This is a divide that transcends left and right. Regardless of whether your vision of what was good in the 20th century was go-go consumerism and rampant economic growth, redistributive public policy and a growing welfare state, or (if you’re Steve Bannon) patriotically inspired displays of industrial might, if you think that vision is achievable in the same way it was 50 years ago, you are very likely to wind up with a different analysis of the 21st century than if you believe, as I do, that conditions and priorities in the world have fundamentally changed in ways that we may not fully understand but that we have to try to comprehend and confront.

The most laughable example of this in the current discourse is the debate about whether the Millennials will “move to the suburbs” as they age, just as their parents and grandparents did. Would Millennials like to move to a brand-new, affordable, cozy, government-subsidized house with a small yard in a neat suburb a short, uncongested drive from downtown – like their grandparents did? Boy howdy, would they! But that is not what is on offer – and it is something the planning profession and public officials are powerless to deliver, at scale, ever again.

In my neck of the woods (Boston), here’s what is on offer: a) that same bucolic suburb at many times the price your grandparents paid to live there; b) a faded version of the same suburb where the residents are all retiring, retail is struggling, the tax base is going to seed, pension and infrastructure maintenance expenses are kicking in, and your kid has to shell out a fortune just to try out for the football team, or c) a semi-bucolic new-build exurb that’s so far away from the city center that you might as well kiss your kids goodbye at the age of two and say “daddy’s home” when you walk in the door at 18, having barely seen them in the meantime.

Promising a lifestyle that is impossible to deliver – and that in many ways was never all it was cracked up to be – is how you burn public trust. It’s how you wind up with a housing bubble (and a nascent auto bubble). It’s how the balance sheets of transportation agencies and other government entities wind up a smoking wreckage, even as we heap on more long-term liabilities. It is how you get Donald Trump … and whatever emerges in reaction to Donald Trump.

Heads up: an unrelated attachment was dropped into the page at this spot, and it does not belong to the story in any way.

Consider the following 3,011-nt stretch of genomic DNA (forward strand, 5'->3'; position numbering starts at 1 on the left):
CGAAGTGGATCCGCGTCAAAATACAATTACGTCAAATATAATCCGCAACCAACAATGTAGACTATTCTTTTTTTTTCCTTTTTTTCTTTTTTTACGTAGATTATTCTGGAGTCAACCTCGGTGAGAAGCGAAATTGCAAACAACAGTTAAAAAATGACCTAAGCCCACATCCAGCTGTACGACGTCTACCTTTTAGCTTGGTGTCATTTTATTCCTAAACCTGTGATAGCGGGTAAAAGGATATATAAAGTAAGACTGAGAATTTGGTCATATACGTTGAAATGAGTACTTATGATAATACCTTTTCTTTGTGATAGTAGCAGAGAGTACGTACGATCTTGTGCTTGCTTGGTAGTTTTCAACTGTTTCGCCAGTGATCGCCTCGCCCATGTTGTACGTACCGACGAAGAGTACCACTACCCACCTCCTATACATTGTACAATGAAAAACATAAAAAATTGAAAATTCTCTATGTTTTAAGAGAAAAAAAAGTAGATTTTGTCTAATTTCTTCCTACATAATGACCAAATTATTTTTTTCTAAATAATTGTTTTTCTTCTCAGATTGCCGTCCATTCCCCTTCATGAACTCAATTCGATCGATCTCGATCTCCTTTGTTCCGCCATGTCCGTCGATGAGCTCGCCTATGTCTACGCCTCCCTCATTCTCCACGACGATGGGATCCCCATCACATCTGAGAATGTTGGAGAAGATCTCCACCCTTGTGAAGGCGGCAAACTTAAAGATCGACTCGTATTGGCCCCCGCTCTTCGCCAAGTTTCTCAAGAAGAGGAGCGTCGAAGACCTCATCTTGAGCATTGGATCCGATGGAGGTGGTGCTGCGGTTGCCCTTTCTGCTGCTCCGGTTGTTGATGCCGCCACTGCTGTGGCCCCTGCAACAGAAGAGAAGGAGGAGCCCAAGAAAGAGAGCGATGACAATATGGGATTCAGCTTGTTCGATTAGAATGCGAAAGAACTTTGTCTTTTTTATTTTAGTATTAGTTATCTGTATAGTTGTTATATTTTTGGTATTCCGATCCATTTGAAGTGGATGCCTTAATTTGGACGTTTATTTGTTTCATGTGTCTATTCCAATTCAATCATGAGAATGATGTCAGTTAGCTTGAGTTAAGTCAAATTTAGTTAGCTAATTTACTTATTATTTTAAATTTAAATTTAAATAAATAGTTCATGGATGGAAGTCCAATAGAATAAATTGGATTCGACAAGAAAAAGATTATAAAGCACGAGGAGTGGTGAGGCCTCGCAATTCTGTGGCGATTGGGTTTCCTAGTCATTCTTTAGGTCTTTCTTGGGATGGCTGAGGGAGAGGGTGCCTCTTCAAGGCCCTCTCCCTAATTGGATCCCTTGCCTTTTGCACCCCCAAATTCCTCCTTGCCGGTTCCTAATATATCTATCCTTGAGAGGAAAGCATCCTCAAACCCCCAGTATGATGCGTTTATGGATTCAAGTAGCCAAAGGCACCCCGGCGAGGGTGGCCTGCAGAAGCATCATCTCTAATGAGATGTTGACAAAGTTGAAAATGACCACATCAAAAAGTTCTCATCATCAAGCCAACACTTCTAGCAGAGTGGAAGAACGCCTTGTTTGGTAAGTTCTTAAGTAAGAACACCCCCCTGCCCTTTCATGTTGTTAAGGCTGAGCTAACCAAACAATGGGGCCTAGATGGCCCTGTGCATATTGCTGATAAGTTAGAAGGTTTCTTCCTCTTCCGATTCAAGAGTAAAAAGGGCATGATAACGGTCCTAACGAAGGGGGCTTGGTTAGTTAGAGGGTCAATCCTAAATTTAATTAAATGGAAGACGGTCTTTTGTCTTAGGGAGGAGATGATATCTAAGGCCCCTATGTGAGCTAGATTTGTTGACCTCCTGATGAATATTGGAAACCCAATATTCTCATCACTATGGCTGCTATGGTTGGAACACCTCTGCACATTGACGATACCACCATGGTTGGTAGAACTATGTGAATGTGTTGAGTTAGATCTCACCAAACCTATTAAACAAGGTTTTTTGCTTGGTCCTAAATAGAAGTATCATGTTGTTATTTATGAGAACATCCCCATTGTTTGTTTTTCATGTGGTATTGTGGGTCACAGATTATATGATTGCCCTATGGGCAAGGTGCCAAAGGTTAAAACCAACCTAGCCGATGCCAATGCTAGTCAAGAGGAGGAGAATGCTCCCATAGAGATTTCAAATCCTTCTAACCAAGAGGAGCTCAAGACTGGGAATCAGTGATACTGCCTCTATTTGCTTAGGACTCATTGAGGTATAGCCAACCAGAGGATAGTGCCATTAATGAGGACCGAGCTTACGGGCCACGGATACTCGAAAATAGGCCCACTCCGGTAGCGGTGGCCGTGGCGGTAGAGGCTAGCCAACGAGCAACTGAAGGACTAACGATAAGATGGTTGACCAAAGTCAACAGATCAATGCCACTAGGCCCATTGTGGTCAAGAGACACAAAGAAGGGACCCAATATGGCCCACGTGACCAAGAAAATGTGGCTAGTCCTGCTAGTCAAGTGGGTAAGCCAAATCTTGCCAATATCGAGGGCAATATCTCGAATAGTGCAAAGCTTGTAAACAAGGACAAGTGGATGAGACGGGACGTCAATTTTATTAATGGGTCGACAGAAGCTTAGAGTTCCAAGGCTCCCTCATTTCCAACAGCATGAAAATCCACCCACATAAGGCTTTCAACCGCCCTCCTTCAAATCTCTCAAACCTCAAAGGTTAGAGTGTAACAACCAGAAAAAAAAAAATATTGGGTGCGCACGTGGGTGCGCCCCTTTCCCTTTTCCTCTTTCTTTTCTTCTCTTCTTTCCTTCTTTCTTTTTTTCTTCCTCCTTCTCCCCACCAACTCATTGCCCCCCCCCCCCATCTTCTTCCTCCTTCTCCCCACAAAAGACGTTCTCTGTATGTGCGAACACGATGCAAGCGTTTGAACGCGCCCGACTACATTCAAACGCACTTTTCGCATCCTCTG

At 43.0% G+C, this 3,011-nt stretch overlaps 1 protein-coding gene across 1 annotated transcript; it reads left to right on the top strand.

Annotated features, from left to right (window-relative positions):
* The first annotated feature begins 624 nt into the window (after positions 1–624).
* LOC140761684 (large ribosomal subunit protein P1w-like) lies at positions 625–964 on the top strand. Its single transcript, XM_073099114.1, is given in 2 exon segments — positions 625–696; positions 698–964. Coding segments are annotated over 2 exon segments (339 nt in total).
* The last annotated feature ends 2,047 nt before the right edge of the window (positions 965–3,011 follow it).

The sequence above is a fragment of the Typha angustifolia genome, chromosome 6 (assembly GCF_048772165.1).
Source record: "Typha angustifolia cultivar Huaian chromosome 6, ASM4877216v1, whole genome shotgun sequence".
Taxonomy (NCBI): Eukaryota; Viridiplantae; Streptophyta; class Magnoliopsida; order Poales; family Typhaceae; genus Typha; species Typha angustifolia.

It is also a perspective that causes us to overlook opportunities that are right in front of our noses – to treat things like the legacy urban fabric of Rust Belt cities as liabilities, rather than as underutilized assets. It leads us, like the dog in the old fable, to drop the bone we currently have in favor of a better-looking one that turns out only to be a mirage.

Planners, of all people, should be acutely aware of all this, and be imbued with the sense and sensitivity to help point the way out of the abyss. I’ve known planners over the years with this kind of courage and insight. They need resources to help them not just understand the effects of micro-level changes in urban form but also to understand and tell the macro-level story of how America is changing and must change, so that they can help their communities find a way forward.

There are, as we argued in our report A New Way Forward, a vast array of tools available to policy-makers and the public to reduce VMT and address global warming – as well as a nearly infinite assortment of ways to combine those tools to best address the particular needs of particular places in a changing 21st century world. Studies like Stevens’ can provide important tactical insights, and for that, I am grateful. But the real and meaningful debates about the future development and design of our communities are much deeper, and the solutions are most likely to be found elsewhere.